Classic heroines Homeless Songs, Cachet and Mangoustine are among 14 fillies confirmed for a mouthwatering renewal of the Coronation Stakes at Royal Ascot on Friday.
The Dermot Weld-trained Homeless Songs is favourite for the Group One contest following her spectacular display in the Irish 1,000 Guineas at the Curragh last month, while Cachet provided trainer George Boughey with a first Classic success in the 1000 Guineas at Newmarket.
Cachet went on to finish a close second to Mangoustine in the French 1000 Guineas and they are set to renew rivalry on the penultimate day of the Royal meeting.
As if a trio of Guineas winners locking horns were not enough, the unbeaten Inspiral is due to make her belated reappearance for John and Thady Gosden.
The daughter of Frankel was the undoubted star juvenile filly of last season, winning each of her four starts, and is poised for her comeback after reportedly being slow to come to hand this spring.
The Gosden team have a potential second string to their bow in Grande Dame, who won on her debut at Ascot before being touched off in a Listed event at York last month, while Ralph Beckett’s Prosperous Voyage was a neck runner-up to Cachet on the Rowley Mile last month.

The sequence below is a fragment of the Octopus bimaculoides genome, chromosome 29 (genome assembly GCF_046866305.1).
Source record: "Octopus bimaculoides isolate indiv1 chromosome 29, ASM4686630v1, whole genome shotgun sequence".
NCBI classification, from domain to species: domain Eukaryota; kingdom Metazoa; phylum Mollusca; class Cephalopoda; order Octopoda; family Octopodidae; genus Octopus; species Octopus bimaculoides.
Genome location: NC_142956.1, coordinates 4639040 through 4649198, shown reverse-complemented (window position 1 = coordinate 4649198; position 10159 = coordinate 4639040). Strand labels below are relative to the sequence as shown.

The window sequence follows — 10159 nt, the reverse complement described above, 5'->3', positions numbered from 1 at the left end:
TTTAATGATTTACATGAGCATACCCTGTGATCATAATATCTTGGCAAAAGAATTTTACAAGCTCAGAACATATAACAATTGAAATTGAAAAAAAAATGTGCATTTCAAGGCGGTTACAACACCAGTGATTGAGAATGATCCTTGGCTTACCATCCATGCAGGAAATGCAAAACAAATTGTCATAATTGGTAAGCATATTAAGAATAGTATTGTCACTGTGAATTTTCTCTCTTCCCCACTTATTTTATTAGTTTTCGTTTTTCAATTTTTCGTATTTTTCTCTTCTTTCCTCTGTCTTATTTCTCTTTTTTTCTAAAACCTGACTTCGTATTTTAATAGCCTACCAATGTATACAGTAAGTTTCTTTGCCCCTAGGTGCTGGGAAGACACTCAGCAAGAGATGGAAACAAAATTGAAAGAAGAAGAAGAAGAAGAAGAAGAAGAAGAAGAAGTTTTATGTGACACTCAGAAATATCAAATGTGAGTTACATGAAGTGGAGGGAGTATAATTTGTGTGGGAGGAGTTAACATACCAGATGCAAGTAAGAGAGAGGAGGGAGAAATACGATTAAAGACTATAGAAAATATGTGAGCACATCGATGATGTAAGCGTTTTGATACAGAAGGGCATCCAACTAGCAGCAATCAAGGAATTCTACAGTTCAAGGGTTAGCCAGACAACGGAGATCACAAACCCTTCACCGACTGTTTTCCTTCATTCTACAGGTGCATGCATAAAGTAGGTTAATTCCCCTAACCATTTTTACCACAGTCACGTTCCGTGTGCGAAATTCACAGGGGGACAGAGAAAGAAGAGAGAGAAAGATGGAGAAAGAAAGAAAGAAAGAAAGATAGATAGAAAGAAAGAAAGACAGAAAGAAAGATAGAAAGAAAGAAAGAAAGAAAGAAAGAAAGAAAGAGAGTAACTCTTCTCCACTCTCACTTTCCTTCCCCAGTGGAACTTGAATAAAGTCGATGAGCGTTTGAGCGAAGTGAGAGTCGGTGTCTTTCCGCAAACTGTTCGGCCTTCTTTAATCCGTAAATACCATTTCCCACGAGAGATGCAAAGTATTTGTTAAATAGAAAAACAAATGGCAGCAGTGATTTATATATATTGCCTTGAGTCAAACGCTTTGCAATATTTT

Jessica Harrington has landed two of the last four renewals of the Coronation Stakes with half-sisters Alpha Centauri (2018) and Alpine Star (2020) and will bid to make it a hat-trick with another sibling in Discoveries.
The Mastercraftsman filly, a full-sister of Alpha Centauri, won the Group One Moyglare Stud Stakes in the autumn, but was beaten five lengths into seventh place in the Guineas at Newmarket.
There are two American challengers in Graham Motion’s Spendarella and the Christophe Clement-trained Pizza Bianca, who beat Cachet when winning at the Breeders’ Cup in November.
Henry de Bromhead’s pair of Honey Girl and Star Girls Aalmal, Hilal Kobeissi’s Rolling The Dice, the Andrew Balding-trained Sandrine and Tenebrism from Aidan O’Brien’s yard are the other hopefuls.
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Dermot Weld has warned Homeless Songs will only run in next week’s Coronation Stakes if the ground is suitable.